Letters on Cézanne
Nothing in literature is odder than the way in which the “atmosphere” of poets changes between one generation and the next. This extraordinary correspondence between Pasternak, Rilke, and Marina Tsvetayeva, sensitively fashioned by editorial commentary into a kind of seriocomic drama, seems already fixed in the distant past, light years away from any letters a poet might write today, if indeed he bothered to write letters at all.
Pasternak was a schoolboy of ten when he met Rilke, who in 1900 was paying his second and last visit to Russia, accompanied and looked after by his mothermistress, Lou Andreas-Salomé. Pasternak described the encounter, thirty years later, in his autobiographical work, Safe Conduct, which he dedicated to the memory of Rilke, who had then been dead four years:
On a hot summer day our express was about to leave Moscow’s Kursk Station. Just then someone in a dark Tyrolese cape approached our train window from the outside. A tall woman accompanied him. Father began talking to them about something that aroused the same warm interest in all three, but from time to time the woman exchanged brief remarks with Mother in Russian; the man spoke only German, and though I knew the language well, I had never heard it spoken as he spoke it.
Rilke in fact was so seduced by the Russian language that he had made strenuous and successful efforts to learn it, and had already translated poems and stories into German. He had even written poems of his own in Russian, of which Lou Andreas-Salomé, a native speaker, observed: “Though the grammar is pretty awful, they still somehow are mysteriously poetic.” Rilke’s reverence for all things Russian was so great that he even determined to go and live there with his young wife, Clara Westhoff, but since he could find no prospect of a job the idea was abandoned. He went instead to Paris, where he acted for a time as Rodin’s secretary, and developed the passion for Cézanne’s paintings which forms the subject of the letters written from Paris to his wife in 1907, letters that were probably intended to become a sort of extended critique and appreciation of the painter.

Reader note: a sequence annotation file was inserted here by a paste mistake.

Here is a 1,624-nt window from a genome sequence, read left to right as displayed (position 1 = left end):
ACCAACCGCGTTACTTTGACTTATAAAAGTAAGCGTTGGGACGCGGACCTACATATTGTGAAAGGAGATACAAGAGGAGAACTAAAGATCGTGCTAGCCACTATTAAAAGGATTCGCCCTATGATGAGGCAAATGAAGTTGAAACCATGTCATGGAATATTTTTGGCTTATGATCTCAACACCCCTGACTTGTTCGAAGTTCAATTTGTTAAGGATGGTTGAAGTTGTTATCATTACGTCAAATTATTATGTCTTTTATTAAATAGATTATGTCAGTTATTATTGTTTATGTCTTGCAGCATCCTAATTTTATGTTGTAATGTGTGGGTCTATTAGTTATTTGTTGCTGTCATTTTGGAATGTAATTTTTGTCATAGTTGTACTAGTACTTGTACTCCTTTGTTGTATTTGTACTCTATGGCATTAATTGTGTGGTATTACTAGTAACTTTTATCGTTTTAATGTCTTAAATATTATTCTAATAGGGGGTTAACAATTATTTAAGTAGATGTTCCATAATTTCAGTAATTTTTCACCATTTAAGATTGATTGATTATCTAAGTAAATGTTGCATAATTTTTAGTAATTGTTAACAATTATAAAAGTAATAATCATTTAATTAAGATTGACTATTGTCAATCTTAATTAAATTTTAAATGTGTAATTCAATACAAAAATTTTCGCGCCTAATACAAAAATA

The artist Leonid Pasternak, the poet’s father, introduced Rilke to Tolstoy, whose books he had been illustrating; and Rilke and Leonid corresponded in Russian. The high-minded cosmopolitanism of those days, at least among artists and writers and the intelligentsia, might make us weep for what seems a vanished golden age of European culture. We are cut off from that Eden, out of which they were expelled by revolution and war. Not unnaturally their letters, after they had been blown apart by the explosion, seem full of nostalgia for bygone days; the emotions expressed between each other by these three poets, extravagant as they may now seem, represent a kind of clinging together after the catastrophe, an attempt to keep alive an old civilization of the feelings, in their art and in themselves.
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